Use this URL to cite or link to this record in EThOS: http://ethos.bl.uk/OrderDetails.do?uin=uk.bl.ethos.720422
Title: The clinical and cost-effectiveness of HIV self-testing in Blantyre, Malawi
Author: Maheswaran, Hendramoorthy
Awarding Body: University of Warwick
Current Institution: University of Warwick
Date of Award: 2015
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Abstract:
Background: Human immunodeficiency virus (HIV) remains a global health problem. In sub-Saharan Africa, where the majority of HIV infected individuals live, 1.5 million HIV positive individuals die and 1.2 million become infected every year. Ensuring timely access to anti-retroviral therapy (ART) and efficacious HIV prevention strategies could potentially end the epidemic. To realise these benefits, individuals need access to frequent HIV testing and retesting. Facility-based HIV testing and counselling (HTC) is not popular in the region. HIV self-testing (HIVST), where individuals test in the privacy of their own homes, has been found to potentially achieve the required levels of HIV testing needed to achieve these goals. However no economic analysis of HIVST has been undertaken to inform policy makers whether it is a cost-effective option to scale-up in the region. Objective: To undertake a cost-utility analysis (CUA), from the health provider and societal perspectives, that estimates the incremental cost per quality-adjusted life year (QALY) gained by providing Malawian communities HIVST, in addition to routine provision of facility-based HTC. Methods: A decision-analytical model parameterised using primary cost and health-related quality of life (HRQoL) data collected from three observational studies: (1) a cross-sectional study recruiting individuals (n=1,241) who accessed HIVST and facility-based HTC; (2) a cohort study following up HIV positive individuals (n=330) accessing HIV treatment after HIVST or facility-based HTC; and (3) a cohort study of adults (n=822) admitted to the medical wards at Queen Elizabeth Central Hospital. In addition, evidence from the literature was synthesised to estimate epidemiological parameter inputs. Primary costing was undertaken to estimate health provider costs. Participants were asked about the direct non-medical and indirect costs they incurred, and their HRQoL measured using the EuroQol EQ-5D. Costs were adjusted to 2014 US and INT Dollars, and the primary cost-effectiveness outcome was expressed in terms of incremental cost per QALY gained. Results: The health provider cost per participant tested through HIVST (US$8.78) was comparable to that for facility-based HTC (US$7.53-US$10.57), although the mean societal costs of HTC were US$ 2.38 (95%CI: US$0.87-US$3.89) lower with HIVST. The mean total health provider (US$22.74 v US$28.33) and societal cost (US$25.56 v US$32.22) during the pre-ART period was lower for those who had accessed HIVST to learn their status than for those who accessed facility-based HTC. Mean total health provider and societal costs during the first year of accessing ART were comparable between those who had accessed HIVST and facility-HTC (mean total societal cost: US$251.14 v US$261.57). HIV positive individuals who had more advanced HIV disease, measured by the CD4 count, had lower EQ-5D utility scores. Health-related quality of life improved once individuals started ART, with the majority of participants reporting perfect health one year after starting ART. The mean cost of hospital admission was high, for example the mean health provider cost of managing Cryptococcal Meningitis and Pulmonary Tuberculosis was US$837.92 and US$473.11, respectively, and was associated with low EQ-5D utility scores. The CUA found the incremental cost-effectiveness ratio (ICER) of providing HIVST in addition routine facility-based HTC to be US$316.18 per QALY gained from the health provider perspective (societal perspective: US$332.05 per QALY gained). The sensitivity analysis found the ICER was comparable if the cost of HIVST was higher, if there were lower rates of linkage into HIV treatment after HIVST and if the HIV prevalence in the population was lower. Conclusion: HIVST was found to be an affordable and cost-effective option for Malawi based on International guidelines (ICER below three times the gross domestic product: US$250 in Malawi). Undertaking primary economic data collection in resource-constrained settings was feasible and provided robust estimates for use in decision-analytic models.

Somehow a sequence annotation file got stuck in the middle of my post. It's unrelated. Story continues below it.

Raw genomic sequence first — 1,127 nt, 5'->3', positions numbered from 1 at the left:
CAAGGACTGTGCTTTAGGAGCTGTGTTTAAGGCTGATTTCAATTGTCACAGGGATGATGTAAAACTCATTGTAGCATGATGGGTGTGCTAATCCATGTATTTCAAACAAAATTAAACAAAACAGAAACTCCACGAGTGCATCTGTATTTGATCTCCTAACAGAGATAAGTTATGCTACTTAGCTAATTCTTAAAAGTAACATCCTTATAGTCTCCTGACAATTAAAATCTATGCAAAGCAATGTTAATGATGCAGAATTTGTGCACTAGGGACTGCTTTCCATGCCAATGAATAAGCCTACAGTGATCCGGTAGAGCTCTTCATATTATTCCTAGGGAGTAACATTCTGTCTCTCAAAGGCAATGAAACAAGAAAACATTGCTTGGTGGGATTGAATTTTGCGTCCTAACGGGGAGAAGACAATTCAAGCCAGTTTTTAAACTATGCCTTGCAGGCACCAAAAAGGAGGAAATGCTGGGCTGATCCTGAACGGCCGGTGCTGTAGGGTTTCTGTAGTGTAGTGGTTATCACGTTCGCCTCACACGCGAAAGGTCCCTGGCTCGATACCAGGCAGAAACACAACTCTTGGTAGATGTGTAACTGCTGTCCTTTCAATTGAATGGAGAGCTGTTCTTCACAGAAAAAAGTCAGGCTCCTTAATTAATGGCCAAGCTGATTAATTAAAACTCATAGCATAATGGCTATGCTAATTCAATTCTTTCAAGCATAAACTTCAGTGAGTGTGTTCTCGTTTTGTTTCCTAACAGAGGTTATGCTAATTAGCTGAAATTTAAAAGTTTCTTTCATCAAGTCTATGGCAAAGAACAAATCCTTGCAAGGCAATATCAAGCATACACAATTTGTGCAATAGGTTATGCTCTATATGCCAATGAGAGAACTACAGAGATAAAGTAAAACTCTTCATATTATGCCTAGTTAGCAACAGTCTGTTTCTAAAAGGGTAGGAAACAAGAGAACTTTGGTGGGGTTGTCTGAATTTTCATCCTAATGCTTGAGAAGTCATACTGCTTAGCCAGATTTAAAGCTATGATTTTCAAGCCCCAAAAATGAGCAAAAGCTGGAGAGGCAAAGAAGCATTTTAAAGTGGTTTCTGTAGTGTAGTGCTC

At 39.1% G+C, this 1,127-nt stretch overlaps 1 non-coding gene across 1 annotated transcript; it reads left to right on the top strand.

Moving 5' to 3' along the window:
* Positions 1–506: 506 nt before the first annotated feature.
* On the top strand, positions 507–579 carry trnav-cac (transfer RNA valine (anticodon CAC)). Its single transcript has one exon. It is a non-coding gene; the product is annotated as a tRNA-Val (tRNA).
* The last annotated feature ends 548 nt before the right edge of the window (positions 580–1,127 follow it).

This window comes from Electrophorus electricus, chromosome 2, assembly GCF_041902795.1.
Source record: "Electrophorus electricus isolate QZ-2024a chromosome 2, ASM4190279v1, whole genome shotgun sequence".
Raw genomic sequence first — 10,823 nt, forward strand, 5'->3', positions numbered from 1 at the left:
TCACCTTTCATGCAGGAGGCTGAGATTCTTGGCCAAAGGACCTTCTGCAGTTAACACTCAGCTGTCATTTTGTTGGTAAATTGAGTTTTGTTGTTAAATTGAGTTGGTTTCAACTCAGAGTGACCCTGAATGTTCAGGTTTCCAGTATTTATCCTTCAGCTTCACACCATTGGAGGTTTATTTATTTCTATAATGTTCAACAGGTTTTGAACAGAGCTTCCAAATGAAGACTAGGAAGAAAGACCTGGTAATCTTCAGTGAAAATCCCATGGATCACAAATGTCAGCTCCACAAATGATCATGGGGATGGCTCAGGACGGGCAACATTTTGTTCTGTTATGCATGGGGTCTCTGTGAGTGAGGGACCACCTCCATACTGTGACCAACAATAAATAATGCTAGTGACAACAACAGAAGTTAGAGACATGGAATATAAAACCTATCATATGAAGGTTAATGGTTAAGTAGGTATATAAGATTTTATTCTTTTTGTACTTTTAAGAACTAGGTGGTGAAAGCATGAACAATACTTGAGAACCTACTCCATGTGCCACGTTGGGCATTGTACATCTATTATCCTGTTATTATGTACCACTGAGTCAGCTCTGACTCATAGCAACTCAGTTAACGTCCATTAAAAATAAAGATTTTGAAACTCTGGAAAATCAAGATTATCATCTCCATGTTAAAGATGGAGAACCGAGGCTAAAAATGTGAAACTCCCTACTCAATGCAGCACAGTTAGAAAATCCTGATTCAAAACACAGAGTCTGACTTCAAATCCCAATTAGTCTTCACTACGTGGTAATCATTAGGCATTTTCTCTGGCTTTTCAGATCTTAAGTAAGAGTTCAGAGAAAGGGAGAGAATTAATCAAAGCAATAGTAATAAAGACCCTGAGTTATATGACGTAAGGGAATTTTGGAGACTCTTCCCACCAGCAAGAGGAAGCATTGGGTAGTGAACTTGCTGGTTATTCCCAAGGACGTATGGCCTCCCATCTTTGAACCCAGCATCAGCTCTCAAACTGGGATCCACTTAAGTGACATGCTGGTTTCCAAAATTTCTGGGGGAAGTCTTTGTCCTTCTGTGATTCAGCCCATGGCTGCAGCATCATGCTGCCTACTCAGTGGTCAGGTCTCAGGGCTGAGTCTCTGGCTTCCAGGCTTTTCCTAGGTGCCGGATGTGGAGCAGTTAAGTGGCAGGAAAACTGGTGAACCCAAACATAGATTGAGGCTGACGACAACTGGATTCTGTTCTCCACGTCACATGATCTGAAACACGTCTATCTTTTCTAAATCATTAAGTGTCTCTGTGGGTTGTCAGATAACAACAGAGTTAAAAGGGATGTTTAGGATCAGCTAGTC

Supervisor: Not available Sponsor: Wellcome Trust
Qualification Name: Thesis (Ph.D.) Qualification Level: Doctoral
EThOS ID: uk.bl.ethos.720422  DOI: Not available
Keywords: RA Public aspects of medicine
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